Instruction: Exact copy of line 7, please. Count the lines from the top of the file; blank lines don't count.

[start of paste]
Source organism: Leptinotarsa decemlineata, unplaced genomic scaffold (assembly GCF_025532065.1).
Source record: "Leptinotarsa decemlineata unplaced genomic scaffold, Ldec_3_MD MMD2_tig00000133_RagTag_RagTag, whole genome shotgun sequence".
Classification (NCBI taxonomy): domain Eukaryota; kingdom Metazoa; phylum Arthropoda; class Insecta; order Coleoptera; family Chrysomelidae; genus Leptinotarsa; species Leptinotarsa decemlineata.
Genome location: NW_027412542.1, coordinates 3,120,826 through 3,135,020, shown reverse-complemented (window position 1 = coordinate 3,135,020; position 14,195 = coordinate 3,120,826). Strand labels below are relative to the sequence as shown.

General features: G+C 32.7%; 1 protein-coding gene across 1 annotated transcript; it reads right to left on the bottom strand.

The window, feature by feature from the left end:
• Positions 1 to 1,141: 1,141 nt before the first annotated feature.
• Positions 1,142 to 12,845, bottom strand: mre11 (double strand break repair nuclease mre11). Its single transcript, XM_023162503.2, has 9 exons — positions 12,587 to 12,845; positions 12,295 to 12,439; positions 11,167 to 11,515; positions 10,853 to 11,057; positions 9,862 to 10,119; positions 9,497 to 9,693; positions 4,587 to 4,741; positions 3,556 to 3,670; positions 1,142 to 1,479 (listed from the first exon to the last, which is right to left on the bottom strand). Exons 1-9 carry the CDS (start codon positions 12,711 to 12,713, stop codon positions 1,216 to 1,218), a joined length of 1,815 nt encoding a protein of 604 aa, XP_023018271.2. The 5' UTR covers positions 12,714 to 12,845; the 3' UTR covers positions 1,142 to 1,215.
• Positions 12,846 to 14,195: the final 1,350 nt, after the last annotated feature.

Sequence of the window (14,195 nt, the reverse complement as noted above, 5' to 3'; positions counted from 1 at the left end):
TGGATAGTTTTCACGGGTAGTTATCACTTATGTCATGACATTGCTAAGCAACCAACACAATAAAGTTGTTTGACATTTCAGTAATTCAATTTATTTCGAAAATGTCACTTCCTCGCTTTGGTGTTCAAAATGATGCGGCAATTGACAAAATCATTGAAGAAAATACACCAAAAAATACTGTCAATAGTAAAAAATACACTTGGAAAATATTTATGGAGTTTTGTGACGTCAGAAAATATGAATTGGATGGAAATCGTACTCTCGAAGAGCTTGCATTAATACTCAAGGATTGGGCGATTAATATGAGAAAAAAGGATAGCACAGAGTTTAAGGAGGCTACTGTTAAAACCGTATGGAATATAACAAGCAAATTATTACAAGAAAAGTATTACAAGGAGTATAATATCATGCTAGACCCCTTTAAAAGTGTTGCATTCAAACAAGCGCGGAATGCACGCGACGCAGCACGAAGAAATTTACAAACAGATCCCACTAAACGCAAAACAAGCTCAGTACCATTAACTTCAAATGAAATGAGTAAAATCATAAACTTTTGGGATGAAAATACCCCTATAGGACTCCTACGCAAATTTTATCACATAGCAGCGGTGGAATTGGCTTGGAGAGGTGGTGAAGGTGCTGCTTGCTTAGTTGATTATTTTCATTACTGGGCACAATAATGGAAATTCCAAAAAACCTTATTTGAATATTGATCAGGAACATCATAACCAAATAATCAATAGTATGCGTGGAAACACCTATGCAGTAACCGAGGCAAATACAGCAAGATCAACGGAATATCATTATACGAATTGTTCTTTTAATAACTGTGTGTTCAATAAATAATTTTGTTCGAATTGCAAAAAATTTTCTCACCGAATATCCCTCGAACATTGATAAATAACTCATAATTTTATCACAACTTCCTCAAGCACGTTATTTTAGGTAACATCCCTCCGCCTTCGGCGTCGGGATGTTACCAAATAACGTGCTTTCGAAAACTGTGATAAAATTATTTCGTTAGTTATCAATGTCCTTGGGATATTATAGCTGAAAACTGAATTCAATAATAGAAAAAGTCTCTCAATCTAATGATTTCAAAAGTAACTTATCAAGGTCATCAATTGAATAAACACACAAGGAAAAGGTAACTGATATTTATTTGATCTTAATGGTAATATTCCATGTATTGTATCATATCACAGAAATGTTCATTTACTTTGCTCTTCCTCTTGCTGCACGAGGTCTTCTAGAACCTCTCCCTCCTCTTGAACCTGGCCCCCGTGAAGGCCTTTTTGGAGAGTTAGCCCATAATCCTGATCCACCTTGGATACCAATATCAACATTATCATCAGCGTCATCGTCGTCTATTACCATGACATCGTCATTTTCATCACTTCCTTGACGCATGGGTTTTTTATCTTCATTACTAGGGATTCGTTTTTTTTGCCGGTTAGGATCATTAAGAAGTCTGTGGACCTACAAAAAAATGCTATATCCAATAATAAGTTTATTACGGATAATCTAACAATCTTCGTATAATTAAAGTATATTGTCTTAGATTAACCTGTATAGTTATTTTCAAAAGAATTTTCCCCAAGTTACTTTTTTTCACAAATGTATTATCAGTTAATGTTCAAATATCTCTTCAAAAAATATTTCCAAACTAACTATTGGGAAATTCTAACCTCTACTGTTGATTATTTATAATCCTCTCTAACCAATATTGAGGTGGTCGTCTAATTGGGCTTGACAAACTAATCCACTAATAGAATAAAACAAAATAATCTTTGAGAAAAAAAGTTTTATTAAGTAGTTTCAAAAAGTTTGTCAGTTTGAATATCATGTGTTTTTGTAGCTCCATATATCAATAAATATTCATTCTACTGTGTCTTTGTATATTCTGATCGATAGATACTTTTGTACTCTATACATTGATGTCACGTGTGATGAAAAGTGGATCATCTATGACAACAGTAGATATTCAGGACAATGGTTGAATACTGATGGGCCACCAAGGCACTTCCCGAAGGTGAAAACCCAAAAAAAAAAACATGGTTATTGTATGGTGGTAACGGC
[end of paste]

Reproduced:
• Positions 1 to 1,141: 1,141 nt before the first annotated feature.